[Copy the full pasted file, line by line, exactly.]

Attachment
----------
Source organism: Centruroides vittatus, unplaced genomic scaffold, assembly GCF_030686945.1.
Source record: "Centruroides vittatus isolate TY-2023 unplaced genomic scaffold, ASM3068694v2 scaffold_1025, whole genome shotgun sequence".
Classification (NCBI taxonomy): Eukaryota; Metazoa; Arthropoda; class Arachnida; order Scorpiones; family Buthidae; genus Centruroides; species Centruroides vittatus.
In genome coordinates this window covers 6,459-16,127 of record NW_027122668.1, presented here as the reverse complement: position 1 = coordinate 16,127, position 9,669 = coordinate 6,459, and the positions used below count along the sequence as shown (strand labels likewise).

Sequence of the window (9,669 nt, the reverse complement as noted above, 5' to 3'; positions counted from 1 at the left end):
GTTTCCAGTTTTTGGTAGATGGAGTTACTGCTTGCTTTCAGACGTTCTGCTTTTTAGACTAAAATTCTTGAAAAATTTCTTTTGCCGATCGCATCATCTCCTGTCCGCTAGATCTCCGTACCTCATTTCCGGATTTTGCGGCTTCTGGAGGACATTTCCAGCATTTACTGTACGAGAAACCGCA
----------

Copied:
Source organism: Centruroides vittatus, unplaced genomic scaffold, assembly GCF_030686945.1.
Source record: "Centruroides vittatus isolate TY-2023 unplaced genomic scaffold, ASM3068694v2 scaffold_1025, whole genome shotgun sequence".
Classification (NCBI taxonomy): Eukaryota; Metazoa; Arthropoda; class Arachnida; order Scorpiones; family Buthidae; genus Centruroides; species Centruroides vittatus.
In genome coordinates this window covers 6,459-16,127 of record NW_027122668.1, presented here as the reverse complement: position 1 = coordinate 16,127, position 9,669 = coordinate 6,459, and the positions used below count along the sequence as shown (strand labels likewise).

Sequence of the window (9,669 nt, the reverse complement as noted above, 5' to 3'; positions counted from 1 at the left end):
GTTTCCAGTTTTTGGTAGATGGAGTTACTGCTTGCTTTCAGACGTTCTGCTTTTTAGACTAAAATTCTTGAAAAATTTCTTTTGCCGATCGCATCATCTCCTGTCCGCTAGATCTCCGTACCTCATTTCCGGATTTTGCGGCTTCTGGAGGACATTTCCAGCATTTACTGTACGAGAAACCGCA